http://support.microsoft.com/kb/819145

      TechNet Support WebCast: Renaming domains when Microsoft Exchange Server 2003 is in the Active Directory
      http://support.microsoft.com/kb/838623

      Step-by-Step Guide to Implementing Domain Rename:
      http://download.microsoft.com/download/c/f/c/cfcbff04-97ca-4fca-9e8c-3a9c90a2a2e2/domain-rename-procedure.doc

      TechRepublic Tutorial: RenDom helps you to rename a Windows .NET domain
      Workstations MUST be rebooted twice after a rename so they reflect the new NetBIOS name.
      http://articles.techrepublic.com.com/5100-10878_11-5031949.html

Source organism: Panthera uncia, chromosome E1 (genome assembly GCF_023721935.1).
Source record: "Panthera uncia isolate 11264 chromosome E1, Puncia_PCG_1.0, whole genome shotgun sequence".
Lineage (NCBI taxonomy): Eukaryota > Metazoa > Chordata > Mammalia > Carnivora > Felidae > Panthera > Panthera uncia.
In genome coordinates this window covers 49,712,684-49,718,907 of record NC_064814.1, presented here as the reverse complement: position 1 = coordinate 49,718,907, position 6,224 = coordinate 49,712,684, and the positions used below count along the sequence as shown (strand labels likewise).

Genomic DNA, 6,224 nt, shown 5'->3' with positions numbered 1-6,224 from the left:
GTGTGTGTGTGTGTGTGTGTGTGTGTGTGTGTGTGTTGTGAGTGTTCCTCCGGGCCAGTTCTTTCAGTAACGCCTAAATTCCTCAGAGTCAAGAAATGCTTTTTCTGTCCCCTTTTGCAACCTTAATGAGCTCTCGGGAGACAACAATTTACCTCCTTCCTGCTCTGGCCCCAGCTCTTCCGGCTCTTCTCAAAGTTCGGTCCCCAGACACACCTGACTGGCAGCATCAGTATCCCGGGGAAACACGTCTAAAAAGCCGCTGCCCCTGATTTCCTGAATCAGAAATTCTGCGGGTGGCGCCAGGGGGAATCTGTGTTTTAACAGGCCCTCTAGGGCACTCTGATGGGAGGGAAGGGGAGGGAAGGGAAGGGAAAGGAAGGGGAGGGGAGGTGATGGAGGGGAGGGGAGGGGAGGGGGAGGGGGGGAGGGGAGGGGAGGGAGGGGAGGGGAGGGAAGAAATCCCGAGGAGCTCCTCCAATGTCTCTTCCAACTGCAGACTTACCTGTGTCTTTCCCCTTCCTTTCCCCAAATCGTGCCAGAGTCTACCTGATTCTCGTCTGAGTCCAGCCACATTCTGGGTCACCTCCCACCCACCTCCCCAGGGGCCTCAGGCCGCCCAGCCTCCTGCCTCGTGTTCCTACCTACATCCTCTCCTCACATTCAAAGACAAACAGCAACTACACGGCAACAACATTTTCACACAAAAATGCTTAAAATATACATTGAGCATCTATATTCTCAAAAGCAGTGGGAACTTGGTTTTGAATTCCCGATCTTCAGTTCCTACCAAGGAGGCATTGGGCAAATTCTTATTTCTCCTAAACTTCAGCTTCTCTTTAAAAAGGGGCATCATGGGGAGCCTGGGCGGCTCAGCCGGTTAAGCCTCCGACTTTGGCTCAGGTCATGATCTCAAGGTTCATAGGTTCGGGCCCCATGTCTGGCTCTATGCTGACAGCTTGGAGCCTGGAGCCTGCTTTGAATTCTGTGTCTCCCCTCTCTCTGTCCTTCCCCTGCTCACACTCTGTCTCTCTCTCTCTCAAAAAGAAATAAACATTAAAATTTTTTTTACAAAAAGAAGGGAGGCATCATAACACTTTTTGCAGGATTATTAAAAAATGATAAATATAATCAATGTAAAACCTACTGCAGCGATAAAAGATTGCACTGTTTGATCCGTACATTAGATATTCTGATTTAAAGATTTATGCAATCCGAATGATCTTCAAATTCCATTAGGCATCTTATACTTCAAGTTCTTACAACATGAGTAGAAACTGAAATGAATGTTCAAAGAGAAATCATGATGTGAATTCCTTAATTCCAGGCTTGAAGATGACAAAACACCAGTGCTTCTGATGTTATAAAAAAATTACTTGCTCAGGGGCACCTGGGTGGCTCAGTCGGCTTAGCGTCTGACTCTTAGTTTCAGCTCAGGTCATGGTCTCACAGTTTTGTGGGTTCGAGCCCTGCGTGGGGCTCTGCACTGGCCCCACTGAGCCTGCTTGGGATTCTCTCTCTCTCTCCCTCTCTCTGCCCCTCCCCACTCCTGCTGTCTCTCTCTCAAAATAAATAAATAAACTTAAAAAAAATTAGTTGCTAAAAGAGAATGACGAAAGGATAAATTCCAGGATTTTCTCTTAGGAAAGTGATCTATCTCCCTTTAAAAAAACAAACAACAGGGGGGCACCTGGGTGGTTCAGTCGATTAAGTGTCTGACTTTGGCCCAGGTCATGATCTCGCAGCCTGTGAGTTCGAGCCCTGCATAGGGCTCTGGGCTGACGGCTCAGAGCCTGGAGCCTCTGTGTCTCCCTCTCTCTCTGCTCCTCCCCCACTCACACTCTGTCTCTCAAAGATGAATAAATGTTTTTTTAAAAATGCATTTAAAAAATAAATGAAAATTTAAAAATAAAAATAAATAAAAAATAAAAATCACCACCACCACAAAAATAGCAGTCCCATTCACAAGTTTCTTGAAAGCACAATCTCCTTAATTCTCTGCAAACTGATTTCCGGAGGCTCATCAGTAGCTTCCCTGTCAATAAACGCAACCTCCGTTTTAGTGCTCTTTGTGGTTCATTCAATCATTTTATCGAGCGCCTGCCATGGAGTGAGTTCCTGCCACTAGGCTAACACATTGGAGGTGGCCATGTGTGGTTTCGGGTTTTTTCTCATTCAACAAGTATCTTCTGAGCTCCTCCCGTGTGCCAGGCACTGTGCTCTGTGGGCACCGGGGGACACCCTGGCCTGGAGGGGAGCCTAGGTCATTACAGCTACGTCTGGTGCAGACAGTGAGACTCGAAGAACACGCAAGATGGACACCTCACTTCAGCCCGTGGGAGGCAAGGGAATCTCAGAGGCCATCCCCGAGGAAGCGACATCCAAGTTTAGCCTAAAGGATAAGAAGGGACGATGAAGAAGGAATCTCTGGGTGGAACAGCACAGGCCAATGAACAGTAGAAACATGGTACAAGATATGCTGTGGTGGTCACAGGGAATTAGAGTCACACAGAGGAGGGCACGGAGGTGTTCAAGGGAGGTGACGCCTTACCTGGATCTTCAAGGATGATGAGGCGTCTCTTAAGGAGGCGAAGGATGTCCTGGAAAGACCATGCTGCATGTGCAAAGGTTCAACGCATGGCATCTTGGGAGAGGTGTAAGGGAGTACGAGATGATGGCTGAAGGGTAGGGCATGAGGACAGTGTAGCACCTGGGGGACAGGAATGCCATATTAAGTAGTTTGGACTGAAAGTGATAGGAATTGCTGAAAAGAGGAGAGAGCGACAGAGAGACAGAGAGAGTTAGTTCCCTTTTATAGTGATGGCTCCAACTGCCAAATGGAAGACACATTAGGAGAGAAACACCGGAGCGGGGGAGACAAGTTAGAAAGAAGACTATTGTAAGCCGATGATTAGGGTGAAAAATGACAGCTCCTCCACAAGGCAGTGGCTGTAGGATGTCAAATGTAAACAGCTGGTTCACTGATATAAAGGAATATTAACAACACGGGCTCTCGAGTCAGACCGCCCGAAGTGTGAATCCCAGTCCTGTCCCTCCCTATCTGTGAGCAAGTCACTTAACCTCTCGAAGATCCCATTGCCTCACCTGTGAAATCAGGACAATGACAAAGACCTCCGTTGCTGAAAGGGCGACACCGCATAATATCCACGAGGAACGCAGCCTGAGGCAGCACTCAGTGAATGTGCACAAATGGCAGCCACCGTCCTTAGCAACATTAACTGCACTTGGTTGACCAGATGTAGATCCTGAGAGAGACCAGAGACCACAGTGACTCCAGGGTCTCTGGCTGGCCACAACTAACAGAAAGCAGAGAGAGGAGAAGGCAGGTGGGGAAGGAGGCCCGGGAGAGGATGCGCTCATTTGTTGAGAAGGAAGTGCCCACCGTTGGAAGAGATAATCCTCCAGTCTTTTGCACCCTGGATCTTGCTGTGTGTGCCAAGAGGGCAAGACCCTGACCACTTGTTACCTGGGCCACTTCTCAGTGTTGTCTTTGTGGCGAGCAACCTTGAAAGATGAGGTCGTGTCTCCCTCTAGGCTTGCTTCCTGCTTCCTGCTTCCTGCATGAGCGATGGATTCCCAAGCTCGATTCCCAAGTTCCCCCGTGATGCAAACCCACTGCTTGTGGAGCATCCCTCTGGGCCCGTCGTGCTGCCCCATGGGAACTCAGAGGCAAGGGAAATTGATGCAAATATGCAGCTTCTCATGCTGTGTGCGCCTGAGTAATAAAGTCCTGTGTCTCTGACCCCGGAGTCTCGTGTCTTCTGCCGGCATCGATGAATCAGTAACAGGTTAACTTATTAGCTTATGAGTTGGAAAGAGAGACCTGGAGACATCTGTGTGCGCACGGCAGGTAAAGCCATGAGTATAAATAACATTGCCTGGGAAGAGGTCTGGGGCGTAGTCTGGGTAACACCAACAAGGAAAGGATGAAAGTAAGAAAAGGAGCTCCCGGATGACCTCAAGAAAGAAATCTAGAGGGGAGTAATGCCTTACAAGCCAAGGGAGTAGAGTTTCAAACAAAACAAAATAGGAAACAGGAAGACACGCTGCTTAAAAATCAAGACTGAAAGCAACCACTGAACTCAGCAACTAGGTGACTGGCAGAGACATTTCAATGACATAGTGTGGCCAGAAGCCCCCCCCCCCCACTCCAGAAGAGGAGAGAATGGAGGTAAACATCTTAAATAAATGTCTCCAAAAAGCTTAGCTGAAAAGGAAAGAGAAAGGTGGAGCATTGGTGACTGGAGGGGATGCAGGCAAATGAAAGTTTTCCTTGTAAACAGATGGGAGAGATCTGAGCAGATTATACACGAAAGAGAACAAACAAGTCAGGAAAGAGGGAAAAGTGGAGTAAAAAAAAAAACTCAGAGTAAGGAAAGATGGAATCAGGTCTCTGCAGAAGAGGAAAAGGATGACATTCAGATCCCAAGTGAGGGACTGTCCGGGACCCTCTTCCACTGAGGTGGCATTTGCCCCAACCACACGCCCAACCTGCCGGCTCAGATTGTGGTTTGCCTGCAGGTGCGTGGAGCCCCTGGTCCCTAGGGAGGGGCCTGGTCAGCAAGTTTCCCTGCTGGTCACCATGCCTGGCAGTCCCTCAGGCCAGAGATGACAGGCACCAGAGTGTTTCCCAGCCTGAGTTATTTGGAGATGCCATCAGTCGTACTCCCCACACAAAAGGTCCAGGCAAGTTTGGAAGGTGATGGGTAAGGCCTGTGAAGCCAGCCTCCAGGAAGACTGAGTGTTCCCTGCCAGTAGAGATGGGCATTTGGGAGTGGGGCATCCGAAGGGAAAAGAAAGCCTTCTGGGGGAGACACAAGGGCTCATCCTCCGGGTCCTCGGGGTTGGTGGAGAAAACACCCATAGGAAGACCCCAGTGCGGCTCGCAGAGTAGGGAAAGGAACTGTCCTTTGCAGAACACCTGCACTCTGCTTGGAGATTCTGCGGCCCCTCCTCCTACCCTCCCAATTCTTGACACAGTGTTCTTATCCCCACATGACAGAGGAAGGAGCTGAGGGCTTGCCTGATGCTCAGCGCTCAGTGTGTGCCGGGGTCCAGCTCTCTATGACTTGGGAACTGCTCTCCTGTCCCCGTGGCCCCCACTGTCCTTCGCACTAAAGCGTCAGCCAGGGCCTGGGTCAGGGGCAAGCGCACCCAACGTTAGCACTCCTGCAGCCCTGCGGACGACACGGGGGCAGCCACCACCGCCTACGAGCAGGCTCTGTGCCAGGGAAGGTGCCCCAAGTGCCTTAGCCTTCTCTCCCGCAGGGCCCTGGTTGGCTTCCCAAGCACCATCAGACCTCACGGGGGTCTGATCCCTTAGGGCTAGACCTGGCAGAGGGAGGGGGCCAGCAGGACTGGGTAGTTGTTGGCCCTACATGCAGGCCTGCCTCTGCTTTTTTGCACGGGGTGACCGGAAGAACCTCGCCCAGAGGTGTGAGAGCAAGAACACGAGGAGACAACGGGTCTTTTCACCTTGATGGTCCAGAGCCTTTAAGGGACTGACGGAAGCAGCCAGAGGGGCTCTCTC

Domain Rename Part 1 – Setup
      http://thelazyadmin.com/blogs/thelazyadmin/archive/2006/06/07/Domain-Rename-Part-1-_2D00_-Setup.aspx

      Domain Rename Part 2 – Renaming
      http://thelazyadmin.com/blogs/thelazyadmin/archive/2006/06/08/Domain-Rename-Part-2-_2D00_-Renaming.aspx

      Domain Rename Part 3 – Exchange 2003
      http://thelazyadmin.com/blogs/thelazyadmin/archive/2006/06/09/Domain-Rename-Part-3-_2D00_-Exchange-2003.aspx

      [DOC] Download Details – Microsoft – Step-by-Step Guide to Implementing Domain Rename:
      http://download.microsoft.com/download/c/f/c/cfcbff04-97ca-4fca-9e8c-3a9c90a2a2e2/domain-rename-procedure.doc

      How Domain Rename Works
      http://technet.microsoft.com/en-us/library/cc738208(WS.10).aspx

      Step-by-Step Guide to Implementing Domain Rename
      http://download.microsoft.com/download/c/f/c/cfcbff04-97ca-4fca-9e8c-3a9c90a2a2e2/Domain-Rename-Procedure.doc